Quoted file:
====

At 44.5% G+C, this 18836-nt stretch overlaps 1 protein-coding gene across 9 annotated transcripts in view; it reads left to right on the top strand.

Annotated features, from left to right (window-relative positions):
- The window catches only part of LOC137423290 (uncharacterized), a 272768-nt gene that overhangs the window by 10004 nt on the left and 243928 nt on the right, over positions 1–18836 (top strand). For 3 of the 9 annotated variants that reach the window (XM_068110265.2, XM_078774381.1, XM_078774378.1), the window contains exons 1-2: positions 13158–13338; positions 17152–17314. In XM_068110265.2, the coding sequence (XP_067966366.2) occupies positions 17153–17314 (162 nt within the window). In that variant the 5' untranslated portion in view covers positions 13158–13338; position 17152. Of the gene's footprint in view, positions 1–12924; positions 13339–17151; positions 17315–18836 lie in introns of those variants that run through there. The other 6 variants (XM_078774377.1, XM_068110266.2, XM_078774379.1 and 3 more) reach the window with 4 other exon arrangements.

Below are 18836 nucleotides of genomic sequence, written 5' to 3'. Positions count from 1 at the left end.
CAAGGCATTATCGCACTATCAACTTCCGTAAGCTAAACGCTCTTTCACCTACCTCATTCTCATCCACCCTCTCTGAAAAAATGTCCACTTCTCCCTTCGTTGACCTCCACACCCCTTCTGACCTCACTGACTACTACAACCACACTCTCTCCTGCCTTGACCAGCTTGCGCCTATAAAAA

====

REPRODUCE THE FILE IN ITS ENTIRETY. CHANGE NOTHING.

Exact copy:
At 44.5% G+C, this 18836-nt stretch overlaps 1 protein-coding gene across 9 annotated transcripts in view; it reads left to right on the top strand.

Annotated features, from left to right (window-relative positions):
- The window catches only part of LOC137423290 (uncharacterized), a 272768-nt gene that overhangs the window by 10004 nt on the left and 243928 nt on the right, over positions 1–18836 (top strand). For 3 of the 9 annotated variants that reach the window (XM_068110265.2, XM_078774381.1, XM_078774378.1), the window contains exons 1-2: positions 13158–13338; positions 17152–17314. In XM_068110265.2, the coding sequence (XP_067966366.2) occupies positions 17153–17314 (162 nt within the window). In that variant the 5' untranslated portion in view covers positions 13158–13338; position 17152. Of the gene's footprint in view, positions 1–12924; positions 13339–17151; positions 17315–18836 lie in introns of those variants that run through there. The other 6 variants (XM_078774377.1, XM_068110266.2, XM_078774379.1 and 3 more) reach the window with 4 other exon arrangements.

Below are 18836 nucleotides of genomic sequence, written 5' to 3'. Positions count from 1 at the left end.
CAAGGCATTATCGCACTATCAACTTCCGTAAGCTAAACGCTCTTTCACCTACCTCATTCTCATCCACCCTCTCTGAAAAAATGTCCACTTCTCCCTTCGTTGACCTCCACACCCCTTCTGACCTCACTGACTACTACAACCACACTCTCTCCTGCCTTGACCAGCTTGCGCCTATAAAAA